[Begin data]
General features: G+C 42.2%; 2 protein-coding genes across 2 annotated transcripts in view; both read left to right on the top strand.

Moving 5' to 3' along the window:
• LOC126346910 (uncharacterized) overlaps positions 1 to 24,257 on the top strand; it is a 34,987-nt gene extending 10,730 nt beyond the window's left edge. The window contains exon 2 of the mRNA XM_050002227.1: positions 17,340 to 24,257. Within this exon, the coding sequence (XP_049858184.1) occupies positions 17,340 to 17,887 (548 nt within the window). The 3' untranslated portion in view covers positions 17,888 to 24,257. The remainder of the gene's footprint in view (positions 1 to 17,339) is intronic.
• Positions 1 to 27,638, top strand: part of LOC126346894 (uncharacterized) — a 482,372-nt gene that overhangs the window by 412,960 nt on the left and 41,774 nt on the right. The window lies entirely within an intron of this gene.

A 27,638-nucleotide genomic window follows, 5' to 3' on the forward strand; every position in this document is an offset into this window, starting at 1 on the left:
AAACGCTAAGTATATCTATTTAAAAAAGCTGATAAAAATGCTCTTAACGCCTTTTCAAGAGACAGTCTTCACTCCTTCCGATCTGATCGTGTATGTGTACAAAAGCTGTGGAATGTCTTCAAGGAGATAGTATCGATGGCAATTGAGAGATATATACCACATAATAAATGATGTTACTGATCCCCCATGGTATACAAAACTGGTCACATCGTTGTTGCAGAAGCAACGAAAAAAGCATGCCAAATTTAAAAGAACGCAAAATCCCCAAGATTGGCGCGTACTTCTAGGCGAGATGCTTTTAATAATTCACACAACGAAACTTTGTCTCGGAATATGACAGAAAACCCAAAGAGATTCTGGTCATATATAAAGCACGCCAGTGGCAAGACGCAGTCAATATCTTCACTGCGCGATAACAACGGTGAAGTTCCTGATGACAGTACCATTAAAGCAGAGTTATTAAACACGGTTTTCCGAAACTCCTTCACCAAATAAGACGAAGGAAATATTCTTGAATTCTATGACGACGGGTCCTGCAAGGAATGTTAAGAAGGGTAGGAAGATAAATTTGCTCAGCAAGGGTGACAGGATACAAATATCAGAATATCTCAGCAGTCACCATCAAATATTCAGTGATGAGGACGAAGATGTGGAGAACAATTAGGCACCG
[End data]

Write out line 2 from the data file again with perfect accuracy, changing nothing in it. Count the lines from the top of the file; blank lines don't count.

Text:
Moving 5' to 3' along the window: